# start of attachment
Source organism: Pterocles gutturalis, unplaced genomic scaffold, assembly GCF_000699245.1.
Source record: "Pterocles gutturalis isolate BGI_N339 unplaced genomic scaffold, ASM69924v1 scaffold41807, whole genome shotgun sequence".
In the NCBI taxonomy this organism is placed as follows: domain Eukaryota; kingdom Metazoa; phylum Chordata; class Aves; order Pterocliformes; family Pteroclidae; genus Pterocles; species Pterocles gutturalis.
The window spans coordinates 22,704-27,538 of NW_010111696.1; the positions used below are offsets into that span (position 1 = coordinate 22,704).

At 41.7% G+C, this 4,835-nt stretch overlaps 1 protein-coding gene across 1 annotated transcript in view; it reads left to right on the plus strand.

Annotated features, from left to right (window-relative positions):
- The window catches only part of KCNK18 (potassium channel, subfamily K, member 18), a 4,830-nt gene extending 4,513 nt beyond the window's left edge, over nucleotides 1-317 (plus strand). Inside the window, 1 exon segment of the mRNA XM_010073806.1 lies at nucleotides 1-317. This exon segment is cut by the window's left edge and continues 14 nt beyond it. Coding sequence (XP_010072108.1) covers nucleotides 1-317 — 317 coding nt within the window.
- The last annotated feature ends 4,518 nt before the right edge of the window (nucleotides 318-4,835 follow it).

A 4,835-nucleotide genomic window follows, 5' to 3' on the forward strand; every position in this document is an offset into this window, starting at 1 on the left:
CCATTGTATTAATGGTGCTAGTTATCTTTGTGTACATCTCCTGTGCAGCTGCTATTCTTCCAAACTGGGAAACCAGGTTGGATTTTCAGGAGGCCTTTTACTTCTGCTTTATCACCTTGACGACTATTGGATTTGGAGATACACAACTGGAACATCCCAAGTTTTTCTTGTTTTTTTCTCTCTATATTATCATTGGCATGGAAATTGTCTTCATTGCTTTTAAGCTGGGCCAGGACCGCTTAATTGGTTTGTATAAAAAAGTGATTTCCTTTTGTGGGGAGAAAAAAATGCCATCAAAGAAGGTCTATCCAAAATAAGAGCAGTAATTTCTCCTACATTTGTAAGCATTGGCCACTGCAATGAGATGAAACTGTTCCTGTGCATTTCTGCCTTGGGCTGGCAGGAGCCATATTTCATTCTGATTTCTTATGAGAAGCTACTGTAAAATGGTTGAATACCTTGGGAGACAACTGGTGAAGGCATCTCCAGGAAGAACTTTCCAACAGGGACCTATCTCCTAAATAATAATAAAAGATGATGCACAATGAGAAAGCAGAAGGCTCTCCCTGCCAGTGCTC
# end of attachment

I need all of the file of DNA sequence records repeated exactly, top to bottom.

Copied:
Source organism: Pterocles gutturalis, unplaced genomic scaffold, assembly GCF_000699245.1.
Source record: "Pterocles gutturalis isolate BGI_N339 unplaced genomic scaffold, ASM69924v1 scaffold41807, whole genome shotgun sequence".
In the NCBI taxonomy this organism is placed as follows: domain Eukaryota; kingdom Metazoa; phylum Chordata; class Aves; order Pterocliformes; family Pteroclidae; genus Pterocles; species Pterocles gutturalis.
The window spans coordinates 22,704-27,538 of NW_010111696.1; the positions used below are offsets into that span (position 1 = coordinate 22,704).

At 41.7% G+C, this 4,835-nt stretch overlaps 1 protein-coding gene across 1 annotated transcript in view; it reads left to right on the plus strand.

Annotated features, from left to right (window-relative positions):
- The window catches only part of KCNK18 (potassium channel, subfamily K, member 18), a 4,830-nt gene extending 4,513 nt beyond the window's left edge, over nucleotides 1-317 (plus strand). Inside the window, 1 exon segment of the mRNA XM_010073806.1 lies at nucleotides 1-317. This exon segment is cut by the window's left edge and continues 14 nt beyond it. Coding sequence (XP_010072108.1) covers nucleotides 1-317 — 317 coding nt within the window.
- The last annotated feature ends 4,518 nt before the right edge of the window (nucleotides 318-4,835 follow it).

A 4,835-nucleotide genomic window follows, 5' to 3' on the forward strand; every position in this document is an offset into this window, starting at 1 on the left:
CCATTGTATTAATGGTGCTAGTTATCTTTGTGTACATCTCCTGTGCAGCTGCTATTCTTCCAAACTGGGAAACCAGGTTGGATTTTCAGGAGGCCTTTTACTTCTGCTTTATCACCTTGACGACTATTGGATTTGGAGATACACAACTGGAACATCCCAAGTTTTTCTTGTTTTTTTCTCTCTATATTATCATTGGCATGGAAATTGTCTTCATTGCTTTTAAGCTGGGCCAGGACCGCTTAATTGGTTTGTATAAAAAAGTGATTTCCTTTTGTGGGGAGAAAAAAATGCCATCAAAGAAGGTCTATCCAAAATAAGAGCAGTAATTTCTCCTACATTTGTAAGCATTGGCCACTGCAATGAGATGAAACTGTTCCTGTGCATTTCTGCCTTGGGCTGGCAGGAGCCATATTTCATTCTGATTTCTTATGAGAAGCTACTGTAAAATGGTTGAATACCTTGGGAGACAACTGGTGAAGGCATCTCCAGGAAGAACTTTCCAACAGGGACCTATCTCCTAAATAATAATAAAAGATGATGCACAATGAGAAAGCAGAAGGCTCTCCCTGCCAGTGCTC